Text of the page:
Image result for money stacksRemembering that our cars are thirty years old, we have few options.  Not to knock the turbos, but they are getting old, too.  I have never owned a 944 turbo, but the stories that owners have related make me think that unless they have been meticulously maintained, bringing one “back to life” can be an expensive proposition.  Just the hoses, plenums, turbo hardware and exhaust fittings can break the bank of all have to be replaced or rebuilt.

Turbocharging or supercharging a 944 NA engine is just not done.  There are no turn-key kits that I know about, and the expense and engineering involved is just not cost-effective.  Think of it this way – a turbocharged engine has a lower compression ratio when compared to an NA engine so that when the boost is on, the bottom end of the engine isn’t scattered all over the street.  With NA engines at 9.7 up to 10.2 compression, just throwing forced induction on it can be problematic.  And larger turbochargers on a 944 Turbo (951) can add power at the expense of drivability at the least and a blown head gasket or engine at the worst.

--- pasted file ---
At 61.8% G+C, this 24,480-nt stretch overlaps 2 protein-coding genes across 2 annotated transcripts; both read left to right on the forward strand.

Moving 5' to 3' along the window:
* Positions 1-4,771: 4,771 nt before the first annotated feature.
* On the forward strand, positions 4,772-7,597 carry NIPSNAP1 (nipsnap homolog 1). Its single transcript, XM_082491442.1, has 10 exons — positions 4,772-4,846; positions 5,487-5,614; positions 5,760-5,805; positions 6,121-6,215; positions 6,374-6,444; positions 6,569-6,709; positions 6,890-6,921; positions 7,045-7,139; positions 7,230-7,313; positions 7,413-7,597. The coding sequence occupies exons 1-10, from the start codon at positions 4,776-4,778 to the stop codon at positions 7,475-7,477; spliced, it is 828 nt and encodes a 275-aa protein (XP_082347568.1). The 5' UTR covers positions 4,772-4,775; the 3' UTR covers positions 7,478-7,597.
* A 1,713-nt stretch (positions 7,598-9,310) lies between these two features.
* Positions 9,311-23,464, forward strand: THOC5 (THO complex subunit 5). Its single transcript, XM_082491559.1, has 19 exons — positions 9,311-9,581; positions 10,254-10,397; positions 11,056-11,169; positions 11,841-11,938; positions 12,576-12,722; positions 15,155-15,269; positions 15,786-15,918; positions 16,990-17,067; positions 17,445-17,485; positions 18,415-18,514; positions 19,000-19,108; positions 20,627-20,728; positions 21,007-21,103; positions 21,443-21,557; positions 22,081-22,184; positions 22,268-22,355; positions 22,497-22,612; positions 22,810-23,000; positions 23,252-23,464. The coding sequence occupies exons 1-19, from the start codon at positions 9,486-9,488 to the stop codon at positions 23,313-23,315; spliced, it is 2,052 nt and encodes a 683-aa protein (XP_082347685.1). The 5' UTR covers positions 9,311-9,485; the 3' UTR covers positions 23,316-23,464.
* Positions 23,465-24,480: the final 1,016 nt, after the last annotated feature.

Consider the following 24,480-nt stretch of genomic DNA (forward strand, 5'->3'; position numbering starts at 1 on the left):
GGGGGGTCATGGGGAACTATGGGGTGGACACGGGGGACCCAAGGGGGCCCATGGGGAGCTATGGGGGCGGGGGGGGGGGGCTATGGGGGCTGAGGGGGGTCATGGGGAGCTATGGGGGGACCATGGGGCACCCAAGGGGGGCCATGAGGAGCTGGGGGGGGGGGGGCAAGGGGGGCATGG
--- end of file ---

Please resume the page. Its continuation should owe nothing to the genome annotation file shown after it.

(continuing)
Image result for motorwerks racingMotor Werks Racing in Cumming, Georgia is putting Audi 1.8 Turbo engines in Porsche 924S and 944 cars.  They have three stages of tune  with the Stage One engine producing 275 HP with 150 pounds of weight saving.  I don’t know anything about pricing, but it is an alternative.  They do not offer conversion kits; only in-house conversions on your car. Rennlist and our other favorite forums are full of discussion threads on various Audi engine transplants into the 944, including VW 1.8 and 2.0 turbo transplants.